Correction to This Article
A graphic with a Feb. 15 article misstated the value of direct federal grants to religious charities from 2002 to 2004. As the article correctly stated, a new study found that religious groups received $670 million in 2002, which was 17.8 percent of the grants available. In the following two years, the total amount of federal funds available declined but faith-based groups continued to receive roughly the same percentage of the shrinking pie, according to the study, by the Roundtable on Religion and Social Welfare Policy.

Grants to Religious Groups Fall, Study Says

H. James Towey, director of the White House's Office of Faith-Based and Community, disputes the report's conclusions.
H. James Towey, director of the White House's Office of Faith-Based and Community, disputes the report's conclusions. (By Lucian Perkins -- The Washington Post)
By Alan Cooperman
Washington Post Staff Writer
Wednesday, February 15, 2006

Despite the Bush administration's rhetorical support for religious charities, the amount of direct federal grants to faith-based organizations declined from 2002 to 2004, according to a major new study released yesterday.

White House officials immediately disputed the findings. They said they will release their own figures next month showing an increase in federal funding for religious groups.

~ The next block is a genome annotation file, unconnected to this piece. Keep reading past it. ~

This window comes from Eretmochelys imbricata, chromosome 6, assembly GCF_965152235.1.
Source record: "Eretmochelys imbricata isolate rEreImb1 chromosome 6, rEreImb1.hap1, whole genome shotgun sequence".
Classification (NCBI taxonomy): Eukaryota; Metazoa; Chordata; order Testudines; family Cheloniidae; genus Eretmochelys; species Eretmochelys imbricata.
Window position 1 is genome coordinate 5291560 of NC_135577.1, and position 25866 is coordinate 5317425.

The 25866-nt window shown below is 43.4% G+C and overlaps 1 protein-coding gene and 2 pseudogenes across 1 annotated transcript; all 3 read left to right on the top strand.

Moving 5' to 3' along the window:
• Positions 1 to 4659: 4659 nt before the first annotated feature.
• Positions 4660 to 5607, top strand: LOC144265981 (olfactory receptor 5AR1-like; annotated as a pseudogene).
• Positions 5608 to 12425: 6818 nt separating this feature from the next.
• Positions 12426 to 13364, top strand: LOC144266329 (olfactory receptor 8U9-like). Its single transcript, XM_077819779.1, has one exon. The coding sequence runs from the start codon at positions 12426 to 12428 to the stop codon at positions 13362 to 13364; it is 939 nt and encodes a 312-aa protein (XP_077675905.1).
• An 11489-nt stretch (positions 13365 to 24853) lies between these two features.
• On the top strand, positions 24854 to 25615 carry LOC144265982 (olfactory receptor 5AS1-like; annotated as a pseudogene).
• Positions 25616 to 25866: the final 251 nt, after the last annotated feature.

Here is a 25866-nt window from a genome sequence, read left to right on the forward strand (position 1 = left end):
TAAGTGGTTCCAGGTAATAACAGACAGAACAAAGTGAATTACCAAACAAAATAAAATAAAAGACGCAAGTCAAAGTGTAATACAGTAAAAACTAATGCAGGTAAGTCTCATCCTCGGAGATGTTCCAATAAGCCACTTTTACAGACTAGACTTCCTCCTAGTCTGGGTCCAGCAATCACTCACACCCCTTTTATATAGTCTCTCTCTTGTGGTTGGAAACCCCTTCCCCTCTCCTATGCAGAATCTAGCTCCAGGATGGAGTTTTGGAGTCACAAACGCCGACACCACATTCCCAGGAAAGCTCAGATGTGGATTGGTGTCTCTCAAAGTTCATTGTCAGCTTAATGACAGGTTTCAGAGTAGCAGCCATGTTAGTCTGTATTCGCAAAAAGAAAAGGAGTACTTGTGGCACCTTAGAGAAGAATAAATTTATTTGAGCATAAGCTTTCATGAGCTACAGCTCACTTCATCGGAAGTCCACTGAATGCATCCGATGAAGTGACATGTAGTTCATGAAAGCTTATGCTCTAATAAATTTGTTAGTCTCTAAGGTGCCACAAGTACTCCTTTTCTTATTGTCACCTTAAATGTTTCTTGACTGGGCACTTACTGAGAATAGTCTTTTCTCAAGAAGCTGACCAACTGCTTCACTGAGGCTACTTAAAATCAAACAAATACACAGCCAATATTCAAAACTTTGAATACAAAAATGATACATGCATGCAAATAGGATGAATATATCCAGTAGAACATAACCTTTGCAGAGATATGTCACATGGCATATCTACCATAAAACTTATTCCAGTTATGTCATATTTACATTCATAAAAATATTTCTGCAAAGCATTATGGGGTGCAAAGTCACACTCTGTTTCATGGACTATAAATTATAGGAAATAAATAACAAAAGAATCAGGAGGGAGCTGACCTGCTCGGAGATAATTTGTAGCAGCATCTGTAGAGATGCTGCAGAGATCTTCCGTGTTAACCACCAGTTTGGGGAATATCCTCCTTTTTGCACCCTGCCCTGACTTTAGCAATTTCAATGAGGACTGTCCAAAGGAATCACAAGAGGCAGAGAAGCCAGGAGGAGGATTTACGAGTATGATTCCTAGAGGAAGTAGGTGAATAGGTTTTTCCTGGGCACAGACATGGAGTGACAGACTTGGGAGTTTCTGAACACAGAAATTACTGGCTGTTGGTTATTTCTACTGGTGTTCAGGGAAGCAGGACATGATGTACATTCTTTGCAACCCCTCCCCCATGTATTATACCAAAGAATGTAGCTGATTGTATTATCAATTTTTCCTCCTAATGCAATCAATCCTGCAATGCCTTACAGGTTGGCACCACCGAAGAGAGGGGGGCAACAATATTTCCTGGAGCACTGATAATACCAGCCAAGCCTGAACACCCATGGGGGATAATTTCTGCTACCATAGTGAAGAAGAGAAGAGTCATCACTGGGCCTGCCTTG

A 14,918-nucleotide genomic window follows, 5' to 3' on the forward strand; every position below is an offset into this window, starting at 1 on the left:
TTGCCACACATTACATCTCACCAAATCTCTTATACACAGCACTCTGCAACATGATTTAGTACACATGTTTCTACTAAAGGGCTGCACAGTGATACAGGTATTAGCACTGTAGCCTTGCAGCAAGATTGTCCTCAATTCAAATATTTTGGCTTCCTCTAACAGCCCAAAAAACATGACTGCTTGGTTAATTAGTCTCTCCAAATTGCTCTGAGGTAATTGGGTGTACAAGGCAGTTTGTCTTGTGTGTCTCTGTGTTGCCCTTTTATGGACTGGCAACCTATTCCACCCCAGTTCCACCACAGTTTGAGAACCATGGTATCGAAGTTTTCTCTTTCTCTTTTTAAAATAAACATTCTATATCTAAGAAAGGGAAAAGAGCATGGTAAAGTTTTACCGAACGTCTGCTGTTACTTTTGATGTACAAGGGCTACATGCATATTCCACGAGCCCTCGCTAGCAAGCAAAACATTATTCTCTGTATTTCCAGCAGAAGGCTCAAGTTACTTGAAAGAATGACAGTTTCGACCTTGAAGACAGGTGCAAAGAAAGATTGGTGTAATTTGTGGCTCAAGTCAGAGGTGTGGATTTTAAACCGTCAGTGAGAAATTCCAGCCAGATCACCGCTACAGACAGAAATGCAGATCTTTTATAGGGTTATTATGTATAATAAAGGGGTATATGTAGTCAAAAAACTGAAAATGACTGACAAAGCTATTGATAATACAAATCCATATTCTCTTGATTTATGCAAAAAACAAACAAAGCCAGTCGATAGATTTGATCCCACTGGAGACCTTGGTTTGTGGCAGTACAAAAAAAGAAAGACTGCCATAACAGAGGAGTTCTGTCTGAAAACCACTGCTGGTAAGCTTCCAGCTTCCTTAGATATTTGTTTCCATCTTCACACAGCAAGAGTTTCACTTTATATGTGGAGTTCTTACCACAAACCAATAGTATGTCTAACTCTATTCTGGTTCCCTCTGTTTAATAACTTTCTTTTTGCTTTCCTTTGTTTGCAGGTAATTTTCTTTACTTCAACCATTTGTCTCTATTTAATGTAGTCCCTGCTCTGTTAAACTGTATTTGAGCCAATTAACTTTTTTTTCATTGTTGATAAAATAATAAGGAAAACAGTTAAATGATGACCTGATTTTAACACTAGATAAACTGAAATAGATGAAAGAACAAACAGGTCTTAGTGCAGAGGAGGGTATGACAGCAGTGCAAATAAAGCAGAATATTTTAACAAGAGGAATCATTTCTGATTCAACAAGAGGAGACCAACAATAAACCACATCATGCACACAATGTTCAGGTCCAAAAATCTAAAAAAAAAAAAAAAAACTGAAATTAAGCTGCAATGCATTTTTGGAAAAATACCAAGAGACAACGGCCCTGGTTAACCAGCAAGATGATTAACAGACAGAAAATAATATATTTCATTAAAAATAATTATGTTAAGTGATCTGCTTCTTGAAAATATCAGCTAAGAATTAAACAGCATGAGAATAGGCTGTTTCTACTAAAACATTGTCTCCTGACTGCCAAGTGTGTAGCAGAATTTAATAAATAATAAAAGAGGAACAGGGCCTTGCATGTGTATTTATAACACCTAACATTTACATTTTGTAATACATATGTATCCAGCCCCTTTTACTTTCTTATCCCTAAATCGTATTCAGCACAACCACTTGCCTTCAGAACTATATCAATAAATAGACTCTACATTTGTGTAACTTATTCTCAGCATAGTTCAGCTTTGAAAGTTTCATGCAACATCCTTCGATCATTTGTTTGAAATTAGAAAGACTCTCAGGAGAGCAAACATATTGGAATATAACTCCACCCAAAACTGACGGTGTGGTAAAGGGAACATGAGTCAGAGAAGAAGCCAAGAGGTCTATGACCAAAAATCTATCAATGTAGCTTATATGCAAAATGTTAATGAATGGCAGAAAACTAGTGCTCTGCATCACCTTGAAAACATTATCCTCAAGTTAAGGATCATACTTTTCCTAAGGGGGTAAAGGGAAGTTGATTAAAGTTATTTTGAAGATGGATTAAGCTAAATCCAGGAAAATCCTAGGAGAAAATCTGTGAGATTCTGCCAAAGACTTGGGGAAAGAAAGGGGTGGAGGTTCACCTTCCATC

The dispute highlighted a lack of independent, widely accepted data about how many federal tax dollars are going to religious organizations, what they are doing with the money and whether they are more, or less, effective than other charities.

Some critics of the President's Faith-Based Initiative have long contended that the administration is shifting who gets money, but not increasing the total amount of federal funding available to shelter the homeless, counsel prisoners and provide other social services.

The study released yesterday "is confirmation of the suspicion I've had all along, that what the faith-based initiative is really all about is de-funding social programs and dumping responsibility for the poor on the charitable sector," said Kay Guinane, director of the nonprofit advocacy program at OMB Watch, a liberal watchdog group in Washington. "It sounds warm and fuzzy, but they've been cutting down the size of the pie all along."

The study by the nonpartisan Roundtable on Religion and Social Welfare Policy examined 28,000 grants made by nine federal agencies over three years. It found that religious charities got an unchanging share -- about 18 percent -- of the money awarded each year.

But because the total pie of available funding shrank by more than $230 million over the three years, the slice that went to religious groups also declined, from $670 million in fiscal 2002 to $626 million in fiscal 2004.

At the same time, the study found that the initiative has succeeded in encouraging more religious groups to apply for funding, and the number receiving grants rose almost 15 percent. "Less federal money is being divided into more grants," the study concluded.